“Meanwhile, on the beach, the Trojans were weeping over Misenus, and heaping their gifts on his funeral pyre… They named a mountain after him. The mountain survives.”
You could name a whole mountain range, Scott thinks, after the kids we’ve lost. The mutants we’ve lost. The original Hellions…
Scott’s cut off from the classroom entirely. Emma must have had the same thoughts—of course she did—and shifted to diamond form, so as not to overwhelm the class. She does that sometimes. It’s good pedagogy, too. Use your feelings as teaching tools, but don’t just emote all over a roomful of teens. Especially not if you are an adult and one of the world’s most powerful telepaths.
Scott gets up, throws on his boxer shorts and a towel over his shoulder, and fries an egg on the hot plate in their room.
By the time he’s had egg and toast and bad black coffee (he saves the bad coffee for when he’s alone: Emma gets the imported espresso) he can tune back into the end of the class, the end of the chapter, the end of Aeneas’s stay in the underworld. He’s also made an eighteen-point to-do list for the afternoon: “check structural integrity of Utopia modules” is item 2. Item 12 involves Utopia’s diplomatic relations with Atlantis.
Aeneas is now hearing the ghost of his father, predicting success. The Trojans in exile will build the Roman Empire. Rome will conquer the known world. “Are we still afraid,” Aeneas’s father is asking, “to show our power to the other nations?”
Item 14 on the agenda involves the U.N.; item 15, the United States Department of Defense.
“Now we’re at a place,” Emma Frost is saying, “where scholars disagree. Is Virgil on the side of Aeneas here, who has to use force to take care of his people, hold territory, and conquer the world? What will it do to his soul? Will it even work? The Roman Empire: did that work? Aeneas seems to think it will.” And then a pause. “But he knows that he can’t keep his son. That’s the next thing his dad says. You can’t keep your son.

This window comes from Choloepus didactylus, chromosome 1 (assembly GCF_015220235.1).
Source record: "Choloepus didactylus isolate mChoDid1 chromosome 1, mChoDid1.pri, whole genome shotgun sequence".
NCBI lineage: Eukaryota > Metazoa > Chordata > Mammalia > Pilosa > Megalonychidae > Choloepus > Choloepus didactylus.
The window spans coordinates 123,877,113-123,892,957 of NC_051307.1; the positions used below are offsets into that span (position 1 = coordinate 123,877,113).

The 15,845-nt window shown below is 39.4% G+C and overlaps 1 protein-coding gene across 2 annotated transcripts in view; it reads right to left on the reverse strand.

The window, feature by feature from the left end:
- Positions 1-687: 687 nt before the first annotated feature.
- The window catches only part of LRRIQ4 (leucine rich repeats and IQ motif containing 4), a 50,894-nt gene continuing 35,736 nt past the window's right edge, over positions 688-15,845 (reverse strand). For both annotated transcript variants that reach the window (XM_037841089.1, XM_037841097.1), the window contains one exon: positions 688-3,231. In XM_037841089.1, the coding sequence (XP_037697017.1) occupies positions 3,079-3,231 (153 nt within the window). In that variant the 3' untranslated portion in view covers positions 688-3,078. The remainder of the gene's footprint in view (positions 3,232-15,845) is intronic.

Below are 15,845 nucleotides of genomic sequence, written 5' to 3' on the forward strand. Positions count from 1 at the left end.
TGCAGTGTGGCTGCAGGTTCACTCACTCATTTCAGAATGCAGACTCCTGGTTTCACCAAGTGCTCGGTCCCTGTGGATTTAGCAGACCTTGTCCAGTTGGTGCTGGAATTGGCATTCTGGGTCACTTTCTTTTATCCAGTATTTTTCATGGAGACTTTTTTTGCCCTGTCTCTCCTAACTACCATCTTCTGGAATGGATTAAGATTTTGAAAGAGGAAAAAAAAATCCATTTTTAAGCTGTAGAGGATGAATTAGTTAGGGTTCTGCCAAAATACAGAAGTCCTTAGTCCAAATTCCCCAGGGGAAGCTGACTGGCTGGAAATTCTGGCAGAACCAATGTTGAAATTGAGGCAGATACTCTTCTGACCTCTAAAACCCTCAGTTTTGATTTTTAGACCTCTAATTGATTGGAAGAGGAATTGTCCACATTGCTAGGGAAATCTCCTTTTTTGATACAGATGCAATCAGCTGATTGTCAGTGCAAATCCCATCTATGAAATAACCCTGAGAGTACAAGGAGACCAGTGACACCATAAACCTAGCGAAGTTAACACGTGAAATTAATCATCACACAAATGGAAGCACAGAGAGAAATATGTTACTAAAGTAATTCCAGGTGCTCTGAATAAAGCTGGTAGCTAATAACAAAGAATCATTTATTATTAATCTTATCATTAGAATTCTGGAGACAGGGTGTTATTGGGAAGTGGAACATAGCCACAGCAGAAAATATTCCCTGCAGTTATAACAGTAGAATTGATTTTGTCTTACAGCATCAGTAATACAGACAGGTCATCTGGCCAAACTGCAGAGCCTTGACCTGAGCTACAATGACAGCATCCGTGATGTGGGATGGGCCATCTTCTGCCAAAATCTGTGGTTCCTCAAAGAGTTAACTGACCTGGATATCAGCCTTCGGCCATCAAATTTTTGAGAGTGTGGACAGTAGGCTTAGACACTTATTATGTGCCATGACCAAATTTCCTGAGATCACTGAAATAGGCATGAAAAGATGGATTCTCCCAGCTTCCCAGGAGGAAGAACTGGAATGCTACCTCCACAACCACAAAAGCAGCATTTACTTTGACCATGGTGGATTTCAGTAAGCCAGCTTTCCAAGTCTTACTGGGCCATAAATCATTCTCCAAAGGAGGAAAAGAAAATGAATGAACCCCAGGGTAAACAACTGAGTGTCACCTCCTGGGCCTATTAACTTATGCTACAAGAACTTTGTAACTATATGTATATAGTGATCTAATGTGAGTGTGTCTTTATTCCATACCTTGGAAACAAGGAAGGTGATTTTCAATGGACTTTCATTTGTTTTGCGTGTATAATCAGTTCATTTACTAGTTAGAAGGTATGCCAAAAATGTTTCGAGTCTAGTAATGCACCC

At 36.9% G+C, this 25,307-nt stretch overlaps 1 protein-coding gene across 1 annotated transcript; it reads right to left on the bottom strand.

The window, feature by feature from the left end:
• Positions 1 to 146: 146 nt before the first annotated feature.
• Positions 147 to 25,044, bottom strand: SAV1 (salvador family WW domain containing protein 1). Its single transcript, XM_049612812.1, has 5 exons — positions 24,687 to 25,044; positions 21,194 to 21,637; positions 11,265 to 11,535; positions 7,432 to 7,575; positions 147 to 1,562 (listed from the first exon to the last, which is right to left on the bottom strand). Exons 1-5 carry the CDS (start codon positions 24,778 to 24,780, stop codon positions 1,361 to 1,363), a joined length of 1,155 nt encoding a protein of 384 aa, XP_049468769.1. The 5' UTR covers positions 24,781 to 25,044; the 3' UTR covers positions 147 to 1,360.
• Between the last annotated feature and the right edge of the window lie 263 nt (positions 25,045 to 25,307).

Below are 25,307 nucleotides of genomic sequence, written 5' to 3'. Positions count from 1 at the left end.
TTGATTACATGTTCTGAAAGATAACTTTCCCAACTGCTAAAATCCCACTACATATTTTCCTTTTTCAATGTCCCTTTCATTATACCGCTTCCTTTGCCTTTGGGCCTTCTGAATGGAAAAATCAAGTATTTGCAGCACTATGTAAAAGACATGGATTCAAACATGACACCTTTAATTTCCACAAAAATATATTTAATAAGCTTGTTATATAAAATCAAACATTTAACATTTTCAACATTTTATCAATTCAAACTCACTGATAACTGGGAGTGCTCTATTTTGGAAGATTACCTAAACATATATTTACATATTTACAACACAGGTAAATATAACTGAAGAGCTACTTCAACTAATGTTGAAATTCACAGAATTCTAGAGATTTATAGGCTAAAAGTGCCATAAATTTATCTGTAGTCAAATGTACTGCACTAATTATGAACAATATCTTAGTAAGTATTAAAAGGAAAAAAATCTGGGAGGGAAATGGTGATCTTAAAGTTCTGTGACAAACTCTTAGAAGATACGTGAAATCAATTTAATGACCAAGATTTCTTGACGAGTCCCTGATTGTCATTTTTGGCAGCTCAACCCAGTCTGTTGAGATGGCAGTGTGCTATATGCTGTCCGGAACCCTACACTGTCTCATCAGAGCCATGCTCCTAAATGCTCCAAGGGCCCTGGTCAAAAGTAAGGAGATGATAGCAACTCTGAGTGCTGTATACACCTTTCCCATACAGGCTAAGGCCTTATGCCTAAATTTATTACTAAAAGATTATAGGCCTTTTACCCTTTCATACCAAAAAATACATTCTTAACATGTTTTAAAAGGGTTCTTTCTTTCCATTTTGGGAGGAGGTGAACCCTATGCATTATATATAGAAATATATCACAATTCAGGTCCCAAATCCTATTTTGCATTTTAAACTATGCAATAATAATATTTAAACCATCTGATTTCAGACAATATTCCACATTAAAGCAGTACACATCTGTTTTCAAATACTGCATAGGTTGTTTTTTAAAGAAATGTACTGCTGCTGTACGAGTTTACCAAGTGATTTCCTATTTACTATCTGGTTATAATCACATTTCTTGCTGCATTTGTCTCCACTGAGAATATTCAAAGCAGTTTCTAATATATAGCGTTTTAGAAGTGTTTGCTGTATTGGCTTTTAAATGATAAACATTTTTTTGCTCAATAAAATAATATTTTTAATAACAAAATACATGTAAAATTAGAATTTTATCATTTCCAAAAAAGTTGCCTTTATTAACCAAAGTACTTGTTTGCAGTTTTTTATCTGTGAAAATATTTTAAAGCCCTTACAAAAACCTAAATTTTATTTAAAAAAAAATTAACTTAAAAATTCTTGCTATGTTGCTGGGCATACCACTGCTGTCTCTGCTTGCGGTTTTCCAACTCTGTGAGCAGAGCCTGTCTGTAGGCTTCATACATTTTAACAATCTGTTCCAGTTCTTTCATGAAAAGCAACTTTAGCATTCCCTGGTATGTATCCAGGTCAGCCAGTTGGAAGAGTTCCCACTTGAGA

"Aeneas just goes on hearing all these predictions." (Scott thinks about the debacle of Destiny's Diaries; about blueprints, floor plants, 18-point action plans.) "And Virgil leaves it up to us, maybe, to decide whether all those predictions are true. There are two gates at the edge of the underworld, the gate of horn for true dreams and the gate of ivory for fiction. And when our hero goes back to the world of the living, he passes through the gate of ivory. Maybe it’s great to found a new nation with refugees. Maybe it’s just a recipe for endless war. Maybe it’s all made up.” Emma pauses. “What kind of person would want to found a new nation?”
When Scott switches out his glasses for his visor he can remember himself making speeches, not to a class but on TV. It feels like yesterday. (It was maybe weeks ago.)
“We reject Norman Osborn’s pogroms. We reject the hate crimes. It seemed to us the people of the United States wanted us gone, so we’ve left. But we won’t be purchased, prosecuted, persecuted or punished any further…
“Our children shall not be hunted or harmed. They shall not be prejudiced against, legislated against, or ever go to sleep for a single unsafe moment.”
What kind of person would want to found a new nation? Scott asks himself. And he answers: the kind whose people don’t have an old one.
When Emma comes back to their bedroom he has an espresso for her, and he puts his right hand on her fake mink stole. “What kind of person—“ he starts.
“Sssshhh,” she says. “The whole world isn’t watching.”